Tuesday, May 26, 2015

The Dude abides

As we do every year, we welcomed summer with our annual viewing of "The Big Lebowski." In the past we invited friends to our fest, but over the years T and I realized that no one else truly appreciates our tradition. Now we keep the party intimate.

The uninitiated might think "The Big Lebowski" is an odd choice for Memorial Day, but it a perfect fit. America the beautiful, indeed: a conscientious objector, a reactionary veteran, a meek veteran, a fragile pacifist, a pederast, and a Yorkshire terrier posing as a Pomeranian go bowling. References to Vietnam and the first George Bush's war on Iraq, a bowling alley attendant Saddam Hussein doppelganger, German nihilists, a soiled rug, smut king Jackie Treehorn, Woo, the kidnapping of Bunny the nymphomaniac, a ringer full of Walter's dirty whites, and possibly the best soundtrack ever made tie the plot together. And then there's Maude.

Our Memorial Day Big Lebowski menu rarely wavers. This year, toes intact, we began the event with breakfast at our local Original Pancake House. At the Original Pancake House they serve pigs-in-blanket as well as oodles of lingonberries. (Obligatory Non-Lebowski Interjection: My beef with OPH is their resolute claim that the maple syrup they serve is real. "We make it ourselves!" the perky server boasted. OPH, you are doing a disservice to your customers by 1. instructing them that maple syrup is made by humans and not by trees, and 2. not providing an option for customers to purchase actual real - perhaps I should use the term pure - maple syrup. Only a nihilist would accept fake. But, hey that's just, like, my opinion, man.).

An ode to the In-N-Out burger in a city where the franchise does not exist demands grilled In-N-Out wanna-be's. This year we tried my friend Kelly's friend's mother's Red Wine Hamburgers topped with Gruyere and cheddar, arugula tossed in buttermilk-herb dressing, pickles, and Balsamic-Maple Caramelized Onions (take that, OPH!). We made ourselves comfy on the couch with burgers, fries, and a shared carafe of Caucasians (White Russians), and the Dude abides once again.

Red Wine Burgers with Balsamic-Maple Caramelized Onions
Makes 4 burgers

1 pound ground beef or bison
3/4 cup Panko breadcrumbs
1/4 cup red wine
2 to 4 tablespoons Worcestershire sauce

Combine all ingredients; set aside for 30 minutes. Form into four patties. Grill, melt Gruyere and cheddar on top of each patty; serve with maple caramelized onions and grilled buns (spread thick with mayonnaise and grill until marks appear).

Balsamic-Maple Caramelized Onions
2 small yellow onions, sliced thin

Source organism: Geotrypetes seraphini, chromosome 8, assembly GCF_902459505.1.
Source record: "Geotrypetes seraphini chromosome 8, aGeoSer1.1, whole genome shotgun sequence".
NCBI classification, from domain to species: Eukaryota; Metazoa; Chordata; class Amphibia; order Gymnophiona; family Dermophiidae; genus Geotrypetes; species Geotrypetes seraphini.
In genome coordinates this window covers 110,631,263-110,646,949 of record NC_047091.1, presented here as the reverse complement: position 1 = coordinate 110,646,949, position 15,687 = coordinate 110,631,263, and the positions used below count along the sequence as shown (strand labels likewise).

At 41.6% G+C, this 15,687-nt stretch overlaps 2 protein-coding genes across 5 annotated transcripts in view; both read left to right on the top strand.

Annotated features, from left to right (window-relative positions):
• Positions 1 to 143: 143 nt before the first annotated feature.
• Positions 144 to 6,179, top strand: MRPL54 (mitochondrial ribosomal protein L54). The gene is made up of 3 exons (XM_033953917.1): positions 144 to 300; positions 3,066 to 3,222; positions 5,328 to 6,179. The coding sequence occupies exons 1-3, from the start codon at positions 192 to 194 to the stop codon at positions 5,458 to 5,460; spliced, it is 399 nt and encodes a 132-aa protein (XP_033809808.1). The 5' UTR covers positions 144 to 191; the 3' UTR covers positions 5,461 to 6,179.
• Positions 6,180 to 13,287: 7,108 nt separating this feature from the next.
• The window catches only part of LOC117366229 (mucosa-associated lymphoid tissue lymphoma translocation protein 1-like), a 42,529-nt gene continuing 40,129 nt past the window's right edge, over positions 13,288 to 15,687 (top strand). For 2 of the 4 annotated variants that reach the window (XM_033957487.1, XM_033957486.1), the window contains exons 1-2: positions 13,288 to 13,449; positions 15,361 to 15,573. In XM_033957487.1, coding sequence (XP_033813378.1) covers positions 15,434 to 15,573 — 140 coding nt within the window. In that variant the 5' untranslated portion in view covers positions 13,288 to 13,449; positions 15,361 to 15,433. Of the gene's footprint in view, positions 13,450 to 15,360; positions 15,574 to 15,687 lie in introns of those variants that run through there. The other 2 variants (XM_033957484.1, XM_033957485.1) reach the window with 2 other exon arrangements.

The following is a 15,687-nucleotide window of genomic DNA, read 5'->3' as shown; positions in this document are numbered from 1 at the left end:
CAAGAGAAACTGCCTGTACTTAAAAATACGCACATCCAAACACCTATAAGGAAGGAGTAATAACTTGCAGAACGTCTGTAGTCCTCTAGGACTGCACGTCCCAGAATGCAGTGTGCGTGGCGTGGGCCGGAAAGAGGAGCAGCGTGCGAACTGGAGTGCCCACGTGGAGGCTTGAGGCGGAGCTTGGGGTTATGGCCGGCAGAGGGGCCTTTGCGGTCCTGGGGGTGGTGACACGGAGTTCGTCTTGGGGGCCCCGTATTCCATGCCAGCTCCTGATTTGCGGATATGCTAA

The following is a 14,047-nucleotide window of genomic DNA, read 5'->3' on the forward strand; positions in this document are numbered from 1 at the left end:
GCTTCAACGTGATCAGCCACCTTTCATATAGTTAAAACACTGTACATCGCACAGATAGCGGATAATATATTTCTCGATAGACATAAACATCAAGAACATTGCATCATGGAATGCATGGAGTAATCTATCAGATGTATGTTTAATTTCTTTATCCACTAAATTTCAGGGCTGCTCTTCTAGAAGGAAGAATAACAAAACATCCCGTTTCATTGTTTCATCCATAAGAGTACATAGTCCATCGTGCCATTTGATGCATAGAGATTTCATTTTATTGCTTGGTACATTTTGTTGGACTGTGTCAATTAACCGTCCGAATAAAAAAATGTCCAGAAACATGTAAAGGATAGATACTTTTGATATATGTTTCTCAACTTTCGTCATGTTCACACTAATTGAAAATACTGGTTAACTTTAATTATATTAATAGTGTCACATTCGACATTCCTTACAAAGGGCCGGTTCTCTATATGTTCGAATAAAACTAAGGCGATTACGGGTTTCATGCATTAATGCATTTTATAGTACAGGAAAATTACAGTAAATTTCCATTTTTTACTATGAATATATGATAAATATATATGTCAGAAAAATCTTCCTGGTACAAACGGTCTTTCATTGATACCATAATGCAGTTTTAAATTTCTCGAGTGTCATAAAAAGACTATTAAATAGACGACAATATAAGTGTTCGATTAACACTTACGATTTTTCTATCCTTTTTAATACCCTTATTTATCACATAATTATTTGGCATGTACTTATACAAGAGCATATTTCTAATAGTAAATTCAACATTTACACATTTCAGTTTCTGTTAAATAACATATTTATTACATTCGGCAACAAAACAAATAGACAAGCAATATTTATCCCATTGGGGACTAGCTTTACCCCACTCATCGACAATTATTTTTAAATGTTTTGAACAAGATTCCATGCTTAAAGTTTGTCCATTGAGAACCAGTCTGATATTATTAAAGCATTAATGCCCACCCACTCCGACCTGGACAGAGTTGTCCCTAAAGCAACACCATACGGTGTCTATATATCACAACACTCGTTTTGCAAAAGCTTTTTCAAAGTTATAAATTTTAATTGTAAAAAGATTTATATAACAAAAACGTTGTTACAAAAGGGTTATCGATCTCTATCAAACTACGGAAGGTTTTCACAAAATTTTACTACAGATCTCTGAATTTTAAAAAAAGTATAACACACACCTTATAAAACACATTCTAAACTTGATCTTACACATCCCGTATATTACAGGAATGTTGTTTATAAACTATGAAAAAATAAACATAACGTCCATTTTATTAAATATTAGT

1 tablespoon butter
1 teaspoon olive oil
2 teaspoons each balsamic vinegar and maple syrup

In small saute pan melt butter in olive oil over very low heat. Add onions and stir to coat. As onions begin to slowly caramelize add vinegar and maple. Continue cooking over very low heat, stirring occasionally, until onions are sweet and caramelized, about 40 minutes.

Thursday, May 21, 2015

Squirrel update

This morning we relocated Karl the Squirrel. He is now lounging at his lakeside home where we hope he reunited with his longtime companion Karin.

Two down, one to go. After Karin's departure we discovered a third marmot living in our rafters. We call her Kimmy Schmidt. And hey, Kimmy Schmidt, this is a private residence, man.

Those of you with a keen grasp of holidays may have felt a little shiver of anticipation when I mentioned the "marmot." Indeed, Memorial Day Weekend is nearly here, which means "Big Lebowski" festivities in our house (with or without marmot participation). Ah, Dude, how we love you. At Called to the Table today are two recipes for White Russian ice cream drinks. No Memorial Day Weekend is complete without a Caucasian or two.

Monday, May 18, 2015

Squirrel tails and tales

Meet Karin.

Hello, Karin!

Karin lived rent-free in the attic above our garage all winter. She and Karl moved in last fall and T and I, pacifists and catch-and-release enthusiasts that we are, couldn't bear the thought of making the happy couple homeless as temps dipped below zero. All of the good trees in our yard were already taken by other squirrel families, and Karin and Karl were so appreciative of our hospitality. We made plans to evict them as soon as the weather warmed.

Karin was the first to pack her things. We brought her to a beautiful lake front property about ten miles from our neighborhood and showed her around.

As T released the catch doors, Karin clung to the food dish like a baby ape clings to her mother. She wouldn't leave! We poked through the cage with sticks, we made loud noises, we jumped up and down. But nothing prodded Karin to leave the safety of her new metal condo.